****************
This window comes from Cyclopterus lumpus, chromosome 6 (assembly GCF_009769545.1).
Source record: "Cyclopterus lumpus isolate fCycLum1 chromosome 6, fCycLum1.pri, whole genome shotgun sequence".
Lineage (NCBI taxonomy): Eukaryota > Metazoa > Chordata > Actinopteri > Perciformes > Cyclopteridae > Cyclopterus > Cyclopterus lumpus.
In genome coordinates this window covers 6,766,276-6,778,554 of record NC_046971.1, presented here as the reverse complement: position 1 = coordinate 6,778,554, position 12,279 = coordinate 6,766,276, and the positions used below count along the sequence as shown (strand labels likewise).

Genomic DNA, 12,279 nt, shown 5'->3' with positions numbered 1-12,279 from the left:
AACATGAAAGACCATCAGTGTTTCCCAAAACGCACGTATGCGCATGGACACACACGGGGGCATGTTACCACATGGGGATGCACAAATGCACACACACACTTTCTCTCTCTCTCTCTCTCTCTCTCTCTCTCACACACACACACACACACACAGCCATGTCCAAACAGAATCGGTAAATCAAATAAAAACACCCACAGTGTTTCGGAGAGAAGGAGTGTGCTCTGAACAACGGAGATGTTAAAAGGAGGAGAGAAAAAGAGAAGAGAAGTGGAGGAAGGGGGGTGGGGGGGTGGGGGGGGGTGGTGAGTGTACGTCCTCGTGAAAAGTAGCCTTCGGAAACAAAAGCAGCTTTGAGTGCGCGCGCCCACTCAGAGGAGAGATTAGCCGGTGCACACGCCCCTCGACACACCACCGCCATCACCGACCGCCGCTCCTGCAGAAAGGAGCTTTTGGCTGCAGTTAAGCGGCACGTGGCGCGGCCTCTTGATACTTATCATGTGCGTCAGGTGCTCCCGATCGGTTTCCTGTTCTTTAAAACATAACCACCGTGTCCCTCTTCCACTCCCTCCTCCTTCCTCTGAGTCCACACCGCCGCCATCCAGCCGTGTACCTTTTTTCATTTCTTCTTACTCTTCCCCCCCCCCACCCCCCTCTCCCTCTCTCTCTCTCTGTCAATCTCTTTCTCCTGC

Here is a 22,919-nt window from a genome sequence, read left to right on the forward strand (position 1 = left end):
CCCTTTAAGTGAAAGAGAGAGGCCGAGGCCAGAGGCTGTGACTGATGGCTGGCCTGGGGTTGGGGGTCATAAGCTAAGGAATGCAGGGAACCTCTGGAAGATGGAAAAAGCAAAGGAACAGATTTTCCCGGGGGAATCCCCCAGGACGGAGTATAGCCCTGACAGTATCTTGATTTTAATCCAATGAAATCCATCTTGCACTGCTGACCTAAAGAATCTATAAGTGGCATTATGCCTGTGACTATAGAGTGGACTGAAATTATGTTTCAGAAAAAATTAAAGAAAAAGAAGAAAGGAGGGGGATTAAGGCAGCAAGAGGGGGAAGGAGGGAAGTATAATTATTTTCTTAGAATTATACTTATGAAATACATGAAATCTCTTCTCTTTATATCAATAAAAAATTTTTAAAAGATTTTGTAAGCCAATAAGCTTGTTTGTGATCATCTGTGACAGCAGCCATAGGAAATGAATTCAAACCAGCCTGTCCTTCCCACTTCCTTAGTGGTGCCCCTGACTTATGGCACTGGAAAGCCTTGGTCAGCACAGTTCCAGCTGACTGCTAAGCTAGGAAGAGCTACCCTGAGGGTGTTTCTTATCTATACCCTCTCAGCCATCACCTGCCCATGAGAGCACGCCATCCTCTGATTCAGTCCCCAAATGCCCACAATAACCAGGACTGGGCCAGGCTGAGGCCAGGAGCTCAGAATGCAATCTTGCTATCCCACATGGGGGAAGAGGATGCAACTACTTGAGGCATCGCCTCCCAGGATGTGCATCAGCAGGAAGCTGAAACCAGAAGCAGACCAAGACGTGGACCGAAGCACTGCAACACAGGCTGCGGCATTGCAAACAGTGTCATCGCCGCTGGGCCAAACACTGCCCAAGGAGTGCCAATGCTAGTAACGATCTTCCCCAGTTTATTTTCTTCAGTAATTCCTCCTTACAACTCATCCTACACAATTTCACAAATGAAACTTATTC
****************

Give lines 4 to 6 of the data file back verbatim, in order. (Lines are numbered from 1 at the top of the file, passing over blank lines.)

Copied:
In genome coordinates this window covers 6,766,276-6,778,554 of record NC_046971.1, presented here as the reverse complement: position 1 = coordinate 6,778,554, position 12,279 = coordinate 6,766,276, and the positions used below count along the sequence as shown (strand labels likewise).

Genomic DNA, 12,279 nt, shown 5'->3' with positions numbered 1-12,279 from the left:
AACATGAAAGACCATCAGTGTTTCCCAAAACGCACGTATGCGCATGGACACACACGGGGGCATGTTACCACATGGGGATGCACAAATGCACACACACACTTTCTCTCTCTCTCTCTCTCTCTCTCTCTCTCACACACACACACACACACACAGCCATGTCCAAACAGAATCGGTAAATCAAATAAAAACACCCACAGTGTTTCGGAGAGAAGGAGTGTGCTCTGAACAACGGAGATGTTAAAAGGAGGAGAGAAAAAGAGAAGAGAAGTGGAGGAAGGGGGGTGGGGGGGTGGGGGGGGGTGGTGAGTGTACGTCCTCGTGAAAAGTAGCCTTCGGAAACAAAAGCAGCTTTGAGTGCGCGCGCCCACTCAGAGGAGAGATTAGCCGGTGCACACGCCCCTCGACACACCACCGCCATCACCGACCGCCGCTCCTGCAGAAAGGAGCTTTTGGCTGCAGTTAAGCGGCACGTGGCGCGGCCTCTTGATACTTATCATGTGCGTCAGGTGCTCCCGATCGGTTTCCTGTTCTTTAAAACATAACCACCGTGTCCCTCTTCCACTCCCTCCTCCTTCCTCTGAGTCCACACCGCCGCCATCCAGCCGTGTACCTTTTTTCATTTCTTCTTACTCTTCCCCCCCCCCACCCCCCTCTCCCTCTCTCTCTCTCTGTCAATCTCTTTCTCCTGC